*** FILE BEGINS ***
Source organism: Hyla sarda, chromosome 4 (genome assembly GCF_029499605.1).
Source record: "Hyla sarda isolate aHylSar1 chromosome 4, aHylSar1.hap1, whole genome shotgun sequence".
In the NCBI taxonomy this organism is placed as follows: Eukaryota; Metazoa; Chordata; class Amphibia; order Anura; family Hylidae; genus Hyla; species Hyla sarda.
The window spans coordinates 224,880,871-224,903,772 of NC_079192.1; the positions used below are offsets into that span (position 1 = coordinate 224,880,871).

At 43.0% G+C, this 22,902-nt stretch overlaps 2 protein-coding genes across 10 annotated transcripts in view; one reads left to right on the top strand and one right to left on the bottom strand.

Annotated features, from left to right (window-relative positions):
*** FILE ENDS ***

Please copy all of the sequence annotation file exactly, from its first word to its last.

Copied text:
Source organism: Hyla sarda, chromosome 4 (genome assembly GCF_029499605.1).
Source record: "Hyla sarda isolate aHylSar1 chromosome 4, aHylSar1.hap1, whole genome shotgun sequence".
In the NCBI taxonomy this organism is placed as follows: Eukaryota; Metazoa; Chordata; class Amphibia; order Anura; family Hylidae; genus Hyla; species Hyla sarda.
The window spans coordinates 224,880,871-224,903,772 of NC_079192.1; the positions used below are offsets into that span (position 1 = coordinate 224,880,871).

At 43.0% G+C, this 22,902-nt stretch overlaps 2 protein-coding genes across 10 annotated transcripts in view; one reads left to right on the top strand and one right to left on the bottom strand.

Annotated features, from left to right (window-relative positions):